Are ideas ready to flow in the opposite direction: from the developing world to the developed?
Situated in a chaotic corner of Delhi, Jaipur Foot is revolutionizing public health. Actually, it has been for the last 40 years. Few can argue with its business model, which creates low-cost prosthetics for the disabled, charging them nothing for its services.
Dr. Mehta, one of the leading figures of the organization, hands me a prosthetic foot to play with; it costs the price of one Starbucks latte with soy milk. It’s designed to resemble a real foot, complete with nails, individual toes and an arch.
“We don’t want them to feel uncomfortable or any less than the person walking next to them,” he explains.
Even in that low-price point, approximately $5 a foot, they’re looking at the minute details. It has to be flexible, it has to be real, it has to be durable.
For the complete package, including consultation, fitting, and the device, it’s $50. The entire process takes one day. And with the help of financial supporters, Jaipur Foot is able to offer it free of cost to its patients.
Needless to say, I’m eager to visit to see how Jaipur Foot makes it happen. I’m traveling with a local Rotarian from Moorpark, Matt Miguelena, who works as a physical therapist.
I translate the Hindi to English for him; he translates the medical terminology to layman’s terms for me. It’s a great pairing. Matt tells me that the equivalent service back home would cost nearly $5,000 depending on the patient. And it would certainly take more than a day to complete.
Seeing Matt’s face as Dr. Mehta describes the process is just as thrilling for me — he’s humbled, stunned and amazed. That’s exactly what I had intended: How one medical professional can learn from another, coming from opposite corners of the planet, and in this case, opposite price points in the market. The entrance to Jaipur Foot is modest at best. In fact, if you didn’t know that it was Jaipur Foot’s facility, you wouldn’t be able to find the place — it doesn’t market itself.
A long bench lines the entry way. Ten patients are waiting for consultation. Many already have prosthetics or calipers. They’re coming for a new set or refitting. Dr. Mehta asks them to get up, pull up their trousers and show us their treatment.
I asked them, what is the cause of their condition. Polio, most answer. In fact, nine out of 10 answer polio. For a disease that’s largely forgotten in much of the world, here it comes alive.
One man is being fitted with his caliper for the first time. He’s seated in a small cubicle until an attendant can help him walk. Each consultation takes places in cubicles with 4-foot-high walls. The surroundings are barren. The ambiance speaks of service, not of business. There are no frills here.
Frugality is key instead. Little money is spent on the building. For some, it would be archaic, inhospitable. But from this facility alone, which is only one of Jaipur Foot’s 30-plus facilities in the country, it is able to provide 250 calipers every month.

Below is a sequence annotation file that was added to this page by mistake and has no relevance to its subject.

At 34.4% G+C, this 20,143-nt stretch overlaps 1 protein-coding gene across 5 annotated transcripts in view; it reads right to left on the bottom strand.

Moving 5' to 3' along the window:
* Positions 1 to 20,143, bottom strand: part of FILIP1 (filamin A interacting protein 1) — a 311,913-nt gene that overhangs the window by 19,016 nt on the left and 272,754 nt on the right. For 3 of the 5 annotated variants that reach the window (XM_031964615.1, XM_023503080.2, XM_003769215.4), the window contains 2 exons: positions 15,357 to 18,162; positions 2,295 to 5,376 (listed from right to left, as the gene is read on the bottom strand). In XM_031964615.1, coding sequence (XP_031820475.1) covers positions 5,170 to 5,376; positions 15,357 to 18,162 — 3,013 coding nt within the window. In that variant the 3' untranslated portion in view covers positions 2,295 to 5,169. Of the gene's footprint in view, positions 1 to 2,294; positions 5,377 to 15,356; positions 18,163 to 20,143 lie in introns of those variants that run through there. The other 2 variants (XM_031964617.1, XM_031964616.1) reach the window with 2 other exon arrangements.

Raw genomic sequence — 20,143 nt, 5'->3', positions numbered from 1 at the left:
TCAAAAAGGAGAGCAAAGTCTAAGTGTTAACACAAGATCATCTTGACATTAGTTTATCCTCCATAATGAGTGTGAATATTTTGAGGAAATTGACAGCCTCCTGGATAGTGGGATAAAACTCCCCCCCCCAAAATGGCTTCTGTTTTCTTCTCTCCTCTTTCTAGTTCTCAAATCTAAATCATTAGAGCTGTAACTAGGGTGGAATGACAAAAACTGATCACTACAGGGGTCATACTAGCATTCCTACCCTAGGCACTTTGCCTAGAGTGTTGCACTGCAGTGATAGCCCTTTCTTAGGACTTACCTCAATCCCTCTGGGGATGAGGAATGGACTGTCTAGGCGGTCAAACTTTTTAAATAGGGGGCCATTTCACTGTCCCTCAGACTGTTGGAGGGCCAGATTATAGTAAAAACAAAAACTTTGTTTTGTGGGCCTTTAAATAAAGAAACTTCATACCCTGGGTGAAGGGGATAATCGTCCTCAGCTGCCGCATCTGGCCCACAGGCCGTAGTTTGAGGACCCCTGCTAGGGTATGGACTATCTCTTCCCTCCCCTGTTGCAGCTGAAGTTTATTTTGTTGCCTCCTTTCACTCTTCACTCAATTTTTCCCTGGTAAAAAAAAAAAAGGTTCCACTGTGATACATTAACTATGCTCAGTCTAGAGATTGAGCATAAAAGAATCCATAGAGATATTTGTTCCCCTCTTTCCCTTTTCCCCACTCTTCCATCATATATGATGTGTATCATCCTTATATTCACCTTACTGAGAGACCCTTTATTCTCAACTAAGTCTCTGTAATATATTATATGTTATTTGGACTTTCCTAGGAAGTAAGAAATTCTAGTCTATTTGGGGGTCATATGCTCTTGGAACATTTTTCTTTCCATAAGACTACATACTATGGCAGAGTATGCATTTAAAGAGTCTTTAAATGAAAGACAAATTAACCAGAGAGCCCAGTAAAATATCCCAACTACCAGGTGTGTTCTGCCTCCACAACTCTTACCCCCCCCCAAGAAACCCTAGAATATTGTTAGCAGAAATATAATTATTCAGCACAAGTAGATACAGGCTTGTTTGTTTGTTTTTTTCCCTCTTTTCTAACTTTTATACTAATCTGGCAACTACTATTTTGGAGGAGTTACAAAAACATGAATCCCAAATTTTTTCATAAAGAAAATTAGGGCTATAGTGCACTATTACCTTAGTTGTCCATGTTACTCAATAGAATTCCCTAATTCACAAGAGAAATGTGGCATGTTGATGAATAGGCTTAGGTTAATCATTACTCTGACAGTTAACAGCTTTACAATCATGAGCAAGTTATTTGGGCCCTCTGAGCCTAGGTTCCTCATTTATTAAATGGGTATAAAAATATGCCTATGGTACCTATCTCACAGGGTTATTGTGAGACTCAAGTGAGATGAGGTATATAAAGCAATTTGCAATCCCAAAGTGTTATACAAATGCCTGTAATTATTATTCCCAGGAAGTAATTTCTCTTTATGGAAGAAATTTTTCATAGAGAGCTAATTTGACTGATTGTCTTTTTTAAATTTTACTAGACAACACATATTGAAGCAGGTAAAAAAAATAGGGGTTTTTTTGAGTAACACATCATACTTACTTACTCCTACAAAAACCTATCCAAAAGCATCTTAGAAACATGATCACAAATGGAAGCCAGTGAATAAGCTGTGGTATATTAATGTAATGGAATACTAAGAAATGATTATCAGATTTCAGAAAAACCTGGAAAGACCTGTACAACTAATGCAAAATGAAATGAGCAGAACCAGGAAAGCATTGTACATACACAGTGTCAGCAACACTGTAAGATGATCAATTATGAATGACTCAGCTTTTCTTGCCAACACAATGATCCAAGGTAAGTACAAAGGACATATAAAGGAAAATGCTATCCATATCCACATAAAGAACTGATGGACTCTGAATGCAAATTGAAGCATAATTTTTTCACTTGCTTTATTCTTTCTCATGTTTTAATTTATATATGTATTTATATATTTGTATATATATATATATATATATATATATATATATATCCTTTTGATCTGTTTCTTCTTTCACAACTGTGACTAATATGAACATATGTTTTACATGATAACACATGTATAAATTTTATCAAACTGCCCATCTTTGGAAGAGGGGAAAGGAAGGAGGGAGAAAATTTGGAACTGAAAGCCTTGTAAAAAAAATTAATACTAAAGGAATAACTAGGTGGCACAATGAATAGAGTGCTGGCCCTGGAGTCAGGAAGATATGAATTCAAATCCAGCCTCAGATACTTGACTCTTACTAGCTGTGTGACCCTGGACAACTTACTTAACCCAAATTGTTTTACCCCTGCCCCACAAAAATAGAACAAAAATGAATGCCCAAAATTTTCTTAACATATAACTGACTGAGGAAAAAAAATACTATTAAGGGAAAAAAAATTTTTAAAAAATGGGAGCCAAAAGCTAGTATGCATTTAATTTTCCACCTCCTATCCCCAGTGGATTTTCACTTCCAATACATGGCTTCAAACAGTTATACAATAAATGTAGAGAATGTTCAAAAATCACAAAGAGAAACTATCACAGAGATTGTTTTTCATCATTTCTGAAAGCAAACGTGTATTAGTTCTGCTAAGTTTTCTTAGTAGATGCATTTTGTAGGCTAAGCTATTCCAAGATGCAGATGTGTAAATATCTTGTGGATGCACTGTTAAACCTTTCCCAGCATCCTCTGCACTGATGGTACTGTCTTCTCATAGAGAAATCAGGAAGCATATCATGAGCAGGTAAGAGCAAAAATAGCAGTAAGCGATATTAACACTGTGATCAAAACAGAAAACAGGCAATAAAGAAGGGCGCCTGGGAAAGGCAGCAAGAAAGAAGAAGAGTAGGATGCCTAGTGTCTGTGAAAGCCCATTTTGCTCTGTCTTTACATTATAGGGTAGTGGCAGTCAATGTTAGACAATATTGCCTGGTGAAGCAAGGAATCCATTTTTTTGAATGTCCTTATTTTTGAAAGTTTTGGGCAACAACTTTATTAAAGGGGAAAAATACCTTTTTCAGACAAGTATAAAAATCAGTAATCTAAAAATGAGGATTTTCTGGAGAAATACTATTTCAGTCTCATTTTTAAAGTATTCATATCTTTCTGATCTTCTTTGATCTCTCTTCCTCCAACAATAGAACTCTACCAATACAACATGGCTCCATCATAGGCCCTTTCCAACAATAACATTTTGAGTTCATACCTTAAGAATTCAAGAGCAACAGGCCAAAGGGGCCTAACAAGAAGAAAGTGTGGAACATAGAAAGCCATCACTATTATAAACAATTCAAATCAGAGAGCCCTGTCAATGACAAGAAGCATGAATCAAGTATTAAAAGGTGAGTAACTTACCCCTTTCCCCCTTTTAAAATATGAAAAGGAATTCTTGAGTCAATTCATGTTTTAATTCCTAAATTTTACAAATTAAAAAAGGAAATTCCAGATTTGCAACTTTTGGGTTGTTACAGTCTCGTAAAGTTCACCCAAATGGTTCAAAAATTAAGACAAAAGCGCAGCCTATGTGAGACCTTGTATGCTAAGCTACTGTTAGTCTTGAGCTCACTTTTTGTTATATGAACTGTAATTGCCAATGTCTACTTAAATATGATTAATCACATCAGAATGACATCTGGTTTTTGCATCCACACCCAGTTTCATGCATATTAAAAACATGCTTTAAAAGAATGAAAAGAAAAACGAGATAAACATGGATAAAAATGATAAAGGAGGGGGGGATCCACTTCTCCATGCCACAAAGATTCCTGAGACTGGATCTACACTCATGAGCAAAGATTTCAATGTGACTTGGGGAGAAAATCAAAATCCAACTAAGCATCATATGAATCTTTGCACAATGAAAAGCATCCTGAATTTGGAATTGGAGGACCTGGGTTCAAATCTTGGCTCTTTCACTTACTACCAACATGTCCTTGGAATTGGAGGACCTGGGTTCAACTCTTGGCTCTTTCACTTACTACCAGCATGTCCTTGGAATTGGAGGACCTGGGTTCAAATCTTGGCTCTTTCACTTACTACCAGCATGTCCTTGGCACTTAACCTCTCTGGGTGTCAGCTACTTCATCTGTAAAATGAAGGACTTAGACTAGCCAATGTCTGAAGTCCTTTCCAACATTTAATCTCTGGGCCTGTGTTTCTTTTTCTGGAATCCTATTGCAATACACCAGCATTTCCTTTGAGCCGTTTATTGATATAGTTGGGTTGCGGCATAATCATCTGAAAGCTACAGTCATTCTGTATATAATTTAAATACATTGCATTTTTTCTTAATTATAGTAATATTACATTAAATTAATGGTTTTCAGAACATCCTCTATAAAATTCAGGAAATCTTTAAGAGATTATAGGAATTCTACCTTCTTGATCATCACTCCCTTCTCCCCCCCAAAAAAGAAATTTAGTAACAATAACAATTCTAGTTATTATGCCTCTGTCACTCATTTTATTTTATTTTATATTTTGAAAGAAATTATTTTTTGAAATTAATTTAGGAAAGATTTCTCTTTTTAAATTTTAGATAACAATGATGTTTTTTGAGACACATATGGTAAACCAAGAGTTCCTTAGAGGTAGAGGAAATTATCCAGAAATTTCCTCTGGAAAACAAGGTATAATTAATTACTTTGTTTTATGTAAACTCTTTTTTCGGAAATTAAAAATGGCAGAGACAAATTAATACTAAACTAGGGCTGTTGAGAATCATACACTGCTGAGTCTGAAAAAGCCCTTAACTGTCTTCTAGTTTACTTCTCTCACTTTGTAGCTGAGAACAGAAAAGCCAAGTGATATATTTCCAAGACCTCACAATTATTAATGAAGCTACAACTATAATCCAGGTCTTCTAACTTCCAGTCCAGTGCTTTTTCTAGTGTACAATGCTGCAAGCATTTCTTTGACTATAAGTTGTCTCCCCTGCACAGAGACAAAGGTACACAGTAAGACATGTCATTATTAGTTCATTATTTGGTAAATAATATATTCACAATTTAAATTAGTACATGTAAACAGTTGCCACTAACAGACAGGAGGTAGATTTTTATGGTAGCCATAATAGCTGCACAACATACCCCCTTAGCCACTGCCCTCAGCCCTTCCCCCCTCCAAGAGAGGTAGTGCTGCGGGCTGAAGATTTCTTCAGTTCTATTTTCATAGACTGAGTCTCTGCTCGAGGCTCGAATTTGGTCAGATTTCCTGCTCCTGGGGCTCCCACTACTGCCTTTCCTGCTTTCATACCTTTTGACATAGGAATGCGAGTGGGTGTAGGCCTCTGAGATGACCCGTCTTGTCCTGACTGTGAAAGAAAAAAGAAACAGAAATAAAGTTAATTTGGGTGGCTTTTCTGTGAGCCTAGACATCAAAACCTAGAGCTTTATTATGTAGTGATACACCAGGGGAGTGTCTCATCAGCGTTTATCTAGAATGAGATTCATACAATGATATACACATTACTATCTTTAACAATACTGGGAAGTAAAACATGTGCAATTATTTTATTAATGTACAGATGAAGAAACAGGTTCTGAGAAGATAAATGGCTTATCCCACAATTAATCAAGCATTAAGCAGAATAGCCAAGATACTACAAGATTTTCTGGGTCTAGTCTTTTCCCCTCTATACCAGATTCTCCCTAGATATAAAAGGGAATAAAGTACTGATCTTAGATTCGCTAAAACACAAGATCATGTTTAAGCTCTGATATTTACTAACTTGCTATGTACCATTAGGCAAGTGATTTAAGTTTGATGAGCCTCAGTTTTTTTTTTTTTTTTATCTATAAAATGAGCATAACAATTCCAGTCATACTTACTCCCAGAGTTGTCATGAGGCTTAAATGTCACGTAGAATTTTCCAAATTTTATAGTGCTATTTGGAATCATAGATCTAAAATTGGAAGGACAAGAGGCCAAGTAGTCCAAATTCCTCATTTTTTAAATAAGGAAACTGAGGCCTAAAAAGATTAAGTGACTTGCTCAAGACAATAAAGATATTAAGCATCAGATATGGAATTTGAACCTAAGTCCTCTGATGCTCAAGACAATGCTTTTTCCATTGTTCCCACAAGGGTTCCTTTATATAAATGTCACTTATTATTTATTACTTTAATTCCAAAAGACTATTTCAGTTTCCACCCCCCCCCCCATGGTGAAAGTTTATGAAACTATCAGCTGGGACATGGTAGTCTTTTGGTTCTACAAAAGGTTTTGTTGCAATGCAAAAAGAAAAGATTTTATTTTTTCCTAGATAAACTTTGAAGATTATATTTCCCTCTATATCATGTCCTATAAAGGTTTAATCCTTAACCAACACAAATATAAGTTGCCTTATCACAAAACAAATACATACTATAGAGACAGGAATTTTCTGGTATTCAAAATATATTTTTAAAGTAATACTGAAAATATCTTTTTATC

Not only does it provide the services on site, it also manufactures the low-cost devices in its backyard where a factory has been set up, baking prosthetics into molds much like one would bake bread in a bakery.
It’s dusty and chaotic but completely efficient. It is in many ways symbolic of modern India where frugal innovation is thriving.
In an effort to build a more inclusive economic system, one that actually ropes in the lower class and working class, nonprofits, businesses and even government are looking at how to craft products for low cost. The ingenuity is not in high-tech, but low-tech.
Some of the procedures are from eras past. But they work. And they cost less. So, they’ve kept them, forgoing expensive equipment for more affordable options. While we fret about the interior of the building, the look of the facility, here they fret about how many people they’ve treated and how many more could they reach.
We peek into the cubicles as consultations take place. At home that would not be allowed; many would argue against it, citing privacy regulations. Here, there’s little to hide.
In fact, when we ask these doctors why can we not replicate these low-cost ideas back home, after all, we’re stuck in tough economic times with more and more Americans needing assistance, they all say one word — regulations. There are too many regulations in the U.S., preventing them from taking their experiment there.
While some regulations are necessary and valid, others could be reconsidered, they say. It’s not just the higher labor costs; it’s the endless list of regulations that one must abide by to avoid troubles with the law. Too many rules, though, deter creativity and experimentation. Creativity thrives in chaotic environments.
In India, where little makes sense, but where the system still seems to work (to an extent), creative models of low-cost innovation are emerging. Perhaps, we could take a lesson from these institutions.
For Matt and me, it was an opportunity to be a student again, learning how to speak a different language — one of frugality, creativity, spirituality and basics.
Can more of these ideas cross over? I hope so.